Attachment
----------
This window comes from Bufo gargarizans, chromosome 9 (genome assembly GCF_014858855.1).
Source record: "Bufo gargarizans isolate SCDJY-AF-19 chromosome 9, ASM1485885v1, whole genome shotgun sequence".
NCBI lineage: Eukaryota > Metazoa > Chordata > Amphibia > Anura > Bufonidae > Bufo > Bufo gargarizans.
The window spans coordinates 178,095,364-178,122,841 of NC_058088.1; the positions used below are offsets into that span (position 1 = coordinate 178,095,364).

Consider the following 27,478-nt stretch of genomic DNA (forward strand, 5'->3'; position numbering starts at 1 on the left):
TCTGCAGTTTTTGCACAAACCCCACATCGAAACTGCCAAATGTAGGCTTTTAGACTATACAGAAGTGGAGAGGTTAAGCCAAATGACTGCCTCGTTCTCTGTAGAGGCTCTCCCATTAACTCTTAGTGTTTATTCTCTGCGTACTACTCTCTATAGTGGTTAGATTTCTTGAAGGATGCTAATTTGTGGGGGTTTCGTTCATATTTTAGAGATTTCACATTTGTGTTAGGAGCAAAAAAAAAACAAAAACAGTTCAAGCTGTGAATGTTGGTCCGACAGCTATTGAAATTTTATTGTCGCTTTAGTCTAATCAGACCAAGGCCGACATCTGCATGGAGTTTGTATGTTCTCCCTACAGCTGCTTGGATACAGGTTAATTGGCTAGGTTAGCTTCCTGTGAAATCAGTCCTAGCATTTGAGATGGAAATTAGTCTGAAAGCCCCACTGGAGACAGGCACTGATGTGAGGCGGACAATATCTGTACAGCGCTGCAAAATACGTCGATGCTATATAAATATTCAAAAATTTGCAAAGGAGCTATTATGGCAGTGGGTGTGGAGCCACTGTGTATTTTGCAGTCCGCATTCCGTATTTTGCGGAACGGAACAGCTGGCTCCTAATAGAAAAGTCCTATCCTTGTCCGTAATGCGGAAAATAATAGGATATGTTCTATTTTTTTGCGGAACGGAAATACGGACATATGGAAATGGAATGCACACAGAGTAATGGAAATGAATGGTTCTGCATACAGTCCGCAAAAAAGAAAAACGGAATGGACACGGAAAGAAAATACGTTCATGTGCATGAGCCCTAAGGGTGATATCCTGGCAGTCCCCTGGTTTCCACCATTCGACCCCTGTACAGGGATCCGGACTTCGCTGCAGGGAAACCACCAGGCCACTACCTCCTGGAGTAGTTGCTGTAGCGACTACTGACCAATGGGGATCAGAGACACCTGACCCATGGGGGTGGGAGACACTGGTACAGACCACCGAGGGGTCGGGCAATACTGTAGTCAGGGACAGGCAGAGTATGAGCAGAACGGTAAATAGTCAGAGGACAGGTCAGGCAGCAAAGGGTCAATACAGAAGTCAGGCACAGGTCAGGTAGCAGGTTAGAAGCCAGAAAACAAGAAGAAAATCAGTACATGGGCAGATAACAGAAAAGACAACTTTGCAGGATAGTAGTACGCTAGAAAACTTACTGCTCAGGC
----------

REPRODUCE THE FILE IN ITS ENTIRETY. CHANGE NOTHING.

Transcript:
This window comes from Bufo gargarizans, chromosome 9 (genome assembly GCF_014858855.1).
Source record: "Bufo gargarizans isolate SCDJY-AF-19 chromosome 9, ASM1485885v1, whole genome shotgun sequence".
NCBI lineage: Eukaryota > Metazoa > Chordata > Amphibia > Anura > Bufonidae > Bufo > Bufo gargarizans.
The window spans coordinates 178,095,364-178,122,841 of NC_058088.1; the positions used below are offsets into that span (position 1 = coordinate 178,095,364).

Consider the following 27,478-nt stretch of genomic DNA (forward strand, 5'->3'; position numbering starts at 1 on the left):
TCTGCAGTTTTTGCACAAACCCCACATCGAAACTGCCAAATGTAGGCTTTTAGACTATACAGAAGTGGAGAGGTTAAGCCAAATGACTGCCTCGTTCTCTGTAGAGGCTCTCCCATTAACTCTTAGTGTTTATTCTCTGCGTACTACTCTCTATAGTGGTTAGATTTCTTGAAGGATGCTAATTTGTGGGGGTTTCGTTCATATTTTAGAGATTTCACATTTGTGTTAGGAGCAAAAAAAAAACAAAAACAGTTCAAGCTGTGAATGTTGGTCCGACAGCTATTGAAATTTTATTGTCGCTTTAGTCTAATCAGACCAAGGCCGACATCTGCATGGAGTTTGTATGTTCTCCCTACAGCTGCTTGGATACAGGTTAATTGGCTAGGTTAGCTTCCTGTGAAATCAGTCCTAGCATTTGAGATGGAAATTAGTCTGAAAGCCCCACTGGAGACAGGCACTGATGTGAGGCGGACAATATCTGTACAGCGCTGCAAAATACGTCGATGCTATATAAATATTCAAAAATTTGCAAAGGAGCTATTATGGCAGTGGGTGTGGAGCCACTGTGTATTTTGCAGTCCGCATTCCGTATTTTGCGGAACGGAACAGCTGGCTCCTAATAGAAAAGTCCTATCCTTGTCCGTAATGCGGAAAATAATAGGATATGTTCTATTTTTTTGCGGAACGGAAATACGGACATATGGAAATGGAATGCACACAGAGTAATGGAAATGAATGGTTCTGCATACAGTCCGCAAAAAAGAAAAACGGAATGGACACGGAAAGAAAATACGTTCATGTGCATGAGCCCTAAGGGTGATATCCTGGCAGTCCCCTGGTTTCCACCATTCGACCCCTGTACAGGGATCCGGACTTCGCTGCAGGGAAACCACCAGGCCACTACCTCCTGGAGTAGTTGCTGTAGCGACTACTGACCAATGGGGATCAGAGACACCTGACCCATGGGGGTGGGAGACACTGGTACAGACCACCGAGGGGTCGGGCAATACTGTAGTCAGGGACAGGCAGAGTATGAGCAGAACGGTAAATAGTCAGAGGACAGGTCAGGCAGCAAAGGGTCAATACAGAAGTCAGGCACAGGTCAGGTAGCAGGTTAGAAGCCAGAAAACAAGAAGAAAATCAGTACATGGGCAGATAACAGAAAAGACAACTTTGCAGGATAGTAGTACGCTAGAAAACTTACTGCTCAGGC